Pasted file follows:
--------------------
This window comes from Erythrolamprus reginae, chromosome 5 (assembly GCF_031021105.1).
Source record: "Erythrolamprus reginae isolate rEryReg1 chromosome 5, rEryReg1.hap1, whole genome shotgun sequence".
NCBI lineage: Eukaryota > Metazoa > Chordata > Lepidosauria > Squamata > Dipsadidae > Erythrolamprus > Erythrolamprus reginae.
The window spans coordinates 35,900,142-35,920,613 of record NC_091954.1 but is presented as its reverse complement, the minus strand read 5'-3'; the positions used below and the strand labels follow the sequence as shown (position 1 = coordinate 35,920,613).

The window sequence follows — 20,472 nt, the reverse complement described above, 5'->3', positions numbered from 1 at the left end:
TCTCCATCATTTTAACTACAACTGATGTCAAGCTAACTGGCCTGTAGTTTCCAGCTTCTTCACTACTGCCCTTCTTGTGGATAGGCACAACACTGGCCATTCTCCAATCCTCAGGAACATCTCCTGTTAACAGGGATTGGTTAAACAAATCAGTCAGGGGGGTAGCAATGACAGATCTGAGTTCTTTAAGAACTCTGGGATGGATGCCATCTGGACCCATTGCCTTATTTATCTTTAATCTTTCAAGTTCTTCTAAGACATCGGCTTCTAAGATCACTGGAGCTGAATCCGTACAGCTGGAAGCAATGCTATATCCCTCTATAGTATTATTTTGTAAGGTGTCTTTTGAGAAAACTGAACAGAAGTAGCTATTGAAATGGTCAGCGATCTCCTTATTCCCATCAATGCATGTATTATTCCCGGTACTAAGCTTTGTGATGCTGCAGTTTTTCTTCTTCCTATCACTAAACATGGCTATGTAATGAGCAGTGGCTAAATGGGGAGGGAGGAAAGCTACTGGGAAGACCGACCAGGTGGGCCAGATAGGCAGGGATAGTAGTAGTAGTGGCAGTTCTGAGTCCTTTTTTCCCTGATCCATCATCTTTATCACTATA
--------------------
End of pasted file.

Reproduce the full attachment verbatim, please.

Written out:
This window comes from Erythrolamprus reginae, chromosome 5 (assembly GCF_031021105.1).
Source record: "Erythrolamprus reginae isolate rEryReg1 chromosome 5, rEryReg1.hap1, whole genome shotgun sequence".
NCBI lineage: Eukaryota > Metazoa > Chordata > Lepidosauria > Squamata > Dipsadidae > Erythrolamprus > Erythrolamprus reginae.
The window spans coordinates 35,900,142-35,920,613 of record NC_091954.1 but is presented as its reverse complement, the minus strand read 5'-3'; the positions used below and the strand labels follow the sequence as shown (position 1 = coordinate 35,920,613).

The window sequence follows — 20,472 nt, the reverse complement described above, 5'->3', positions numbered from 1 at the left end:
TCTCCATCATTTTAACTACAACTGATGTCAAGCTAACTGGCCTGTAGTTTCCAGCTTCTTCACTACTGCCCTTCTTGTGGATAGGCACAACACTGGCCATTCTCCAATCCTCAGGAACATCTCCTGTTAACAGGGATTGGTTAAACAAATCAGTCAGGGGGGTAGCAATGACAGATCTGAGTTCTTTAAGAACTCTGGGATGGATGCCATCTGGACCCATTGCCTTATTTATCTTTAATCTTTCAAGTTCTTCTAAGACATCGGCTTCTAAGATCACTGGAGCTGAATCCGTACAGCTGGAAGCAATGCTATATCCCTCTATAGTATTATTTTGTAAGGTGTCTTTTGAGAAAACTGAACAGAAGTAGCTATTGAAATGGTCAGCGATCTCCTTATTCCCATCAATGCATGTATTATTCCCGGTACTAAGCTTTGTGATGCTGCAGTTTTTCTTCTTCCTATCACTAAACATGGCTATGTAATGAGCAGTGGCTAAATGGGGAGGGAGGAAAGCTACTGGGAAGACCGACCAGGTGGGCCAGATAGGCAGGGATAGTAGTAGTAGTGGCAGTTCTGAGTCCTTTTTTCCCTGATCCATCATCTTTATCACTATA